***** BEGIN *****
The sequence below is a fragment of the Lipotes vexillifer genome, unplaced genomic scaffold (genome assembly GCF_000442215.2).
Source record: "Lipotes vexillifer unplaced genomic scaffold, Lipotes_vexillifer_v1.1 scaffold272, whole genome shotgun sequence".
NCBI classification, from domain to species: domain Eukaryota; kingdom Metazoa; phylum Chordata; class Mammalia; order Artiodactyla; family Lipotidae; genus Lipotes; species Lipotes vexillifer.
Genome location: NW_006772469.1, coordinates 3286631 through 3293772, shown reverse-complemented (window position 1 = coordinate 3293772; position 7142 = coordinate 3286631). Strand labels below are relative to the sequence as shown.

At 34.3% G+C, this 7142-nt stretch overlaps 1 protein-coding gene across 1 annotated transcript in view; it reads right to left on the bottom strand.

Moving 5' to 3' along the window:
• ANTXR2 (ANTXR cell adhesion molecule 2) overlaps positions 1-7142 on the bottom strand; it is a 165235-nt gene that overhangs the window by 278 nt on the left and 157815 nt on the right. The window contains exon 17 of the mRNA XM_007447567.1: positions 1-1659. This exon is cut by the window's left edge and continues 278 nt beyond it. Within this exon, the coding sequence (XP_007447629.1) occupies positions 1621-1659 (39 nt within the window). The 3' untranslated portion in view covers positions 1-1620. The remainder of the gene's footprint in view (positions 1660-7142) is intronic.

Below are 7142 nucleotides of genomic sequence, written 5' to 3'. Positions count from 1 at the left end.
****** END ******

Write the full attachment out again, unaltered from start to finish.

The sequence below is a fragment of the Lipotes vexillifer genome, unplaced genomic scaffold (genome assembly GCF_000442215.2).
Source record: "Lipotes vexillifer unplaced genomic scaffold, Lipotes_vexillifer_v1.1 scaffold272, whole genome shotgun sequence".
NCBI classification, from domain to species: domain Eukaryota; kingdom Metazoa; phylum Chordata; class Mammalia; order Artiodactyla; family Lipotidae; genus Lipotes; species Lipotes vexillifer.
Genome location: NW_006772469.1, coordinates 3286631 through 3293772, shown reverse-complemented (window position 1 = coordinate 3293772; position 7142 = coordinate 3286631). Strand labels below are relative to the sequence as shown.

At 34.3% G+C, this 7142-nt stretch overlaps 1 protein-coding gene across 1 annotated transcript in view; it reads right to left on the bottom strand.

Moving 5' to 3' along the window:
• ANTXR2 (ANTXR cell adhesion molecule 2) overlaps positions 1-7142 on the bottom strand; it is a 165235-nt gene that overhangs the window by 278 nt on the left and 157815 nt on the right. The window contains exon 17 of the mRNA XM_007447567.1: positions 1-1659. This exon is cut by the window's left edge and continues 278 nt beyond it. Within this exon, the coding sequence (XP_007447629.1) occupies positions 1621-1659 (39 nt within the window). The 3' untranslated portion in view covers positions 1-1620. The remainder of the gene's footprint in view (positions 1660-7142) is intronic.

Below are 7142 nucleotides of genomic sequence, written 5' to 3'. Positions count from 1 at the left end.